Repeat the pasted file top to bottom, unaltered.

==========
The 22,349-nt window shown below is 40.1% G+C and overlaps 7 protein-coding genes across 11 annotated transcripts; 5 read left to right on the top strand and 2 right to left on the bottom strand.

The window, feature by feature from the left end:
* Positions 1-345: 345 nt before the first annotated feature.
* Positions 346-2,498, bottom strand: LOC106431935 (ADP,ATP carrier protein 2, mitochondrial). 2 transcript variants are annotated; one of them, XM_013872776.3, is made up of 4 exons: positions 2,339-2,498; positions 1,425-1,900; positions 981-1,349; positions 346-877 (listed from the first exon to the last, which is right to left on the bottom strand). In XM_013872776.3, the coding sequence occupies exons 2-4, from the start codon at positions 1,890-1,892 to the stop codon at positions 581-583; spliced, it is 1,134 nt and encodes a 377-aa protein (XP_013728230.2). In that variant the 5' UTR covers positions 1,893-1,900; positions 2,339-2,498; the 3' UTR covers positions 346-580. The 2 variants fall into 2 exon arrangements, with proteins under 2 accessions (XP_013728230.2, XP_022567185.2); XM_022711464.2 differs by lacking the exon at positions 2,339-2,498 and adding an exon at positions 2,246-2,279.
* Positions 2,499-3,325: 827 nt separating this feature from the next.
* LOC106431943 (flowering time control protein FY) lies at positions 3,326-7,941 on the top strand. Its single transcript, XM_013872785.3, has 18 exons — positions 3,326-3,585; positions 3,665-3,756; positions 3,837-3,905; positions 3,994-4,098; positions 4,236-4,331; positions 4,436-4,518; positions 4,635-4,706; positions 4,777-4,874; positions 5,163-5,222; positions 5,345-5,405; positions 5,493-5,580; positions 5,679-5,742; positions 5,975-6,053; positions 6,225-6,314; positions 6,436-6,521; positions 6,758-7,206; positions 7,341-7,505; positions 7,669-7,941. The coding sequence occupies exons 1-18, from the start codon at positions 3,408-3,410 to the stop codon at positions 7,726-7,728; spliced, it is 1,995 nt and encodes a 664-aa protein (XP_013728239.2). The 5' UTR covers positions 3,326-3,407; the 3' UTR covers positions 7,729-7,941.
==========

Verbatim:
The 22,349-nt window shown below is 40.1% G+C and overlaps 7 protein-coding genes across 11 annotated transcripts; 5 read left to right on the top strand and 2 right to left on the bottom strand.

The window, feature by feature from the left end:
* Positions 1-345: 345 nt before the first annotated feature.
* Positions 346-2,498, bottom strand: LOC106431935 (ADP,ATP carrier protein 2, mitochondrial). 2 transcript variants are annotated; one of them, XM_013872776.3, is made up of 4 exons: positions 2,339-2,498; positions 1,425-1,900; positions 981-1,349; positions 346-877 (listed from the first exon to the last, which is right to left on the bottom strand). In XM_013872776.3, the coding sequence occupies exons 2-4, from the start codon at positions 1,890-1,892 to the stop codon at positions 581-583; spliced, it is 1,134 nt and encodes a 377-aa protein (XP_013728230.2). In that variant the 5' UTR covers positions 1,893-1,900; positions 2,339-2,498; the 3' UTR covers positions 346-580. The 2 variants fall into 2 exon arrangements, with proteins under 2 accessions (XP_013728230.2, XP_022567185.2); XM_022711464.2 differs by lacking the exon at positions 2,339-2,498 and adding an exon at positions 2,246-2,279.
* Positions 2,499-3,325: 827 nt separating this feature from the next.
* LOC106431943 (flowering time control protein FY) lies at positions 3,326-7,941 on the top strand. Its single transcript, XM_013872785.3, has 18 exons — positions 3,326-3,585; positions 3,665-3,756; positions 3,837-3,905; positions 3,994-4,098; positions 4,236-4,331; positions 4,436-4,518; positions 4,635-4,706; positions 4,777-4,874; positions 5,163-5,222; positions 5,345-5,405; positions 5,493-5,580; positions 5,679-5,742; positions 5,975-6,053; positions 6,225-6,314; positions 6,436-6,521; positions 6,758-7,206; positions 7,341-7,505; positions 7,669-7,941. The coding sequence occupies exons 1-18, from the start codon at positions 3,408-3,410 to the stop codon at positions 7,726-7,728; spliced, it is 1,995 nt and encodes a 664-aa protein (XP_013728239.2). The 5' UTR covers positions 3,326-3,407; the 3' UTR covers positions 7,729-7,941.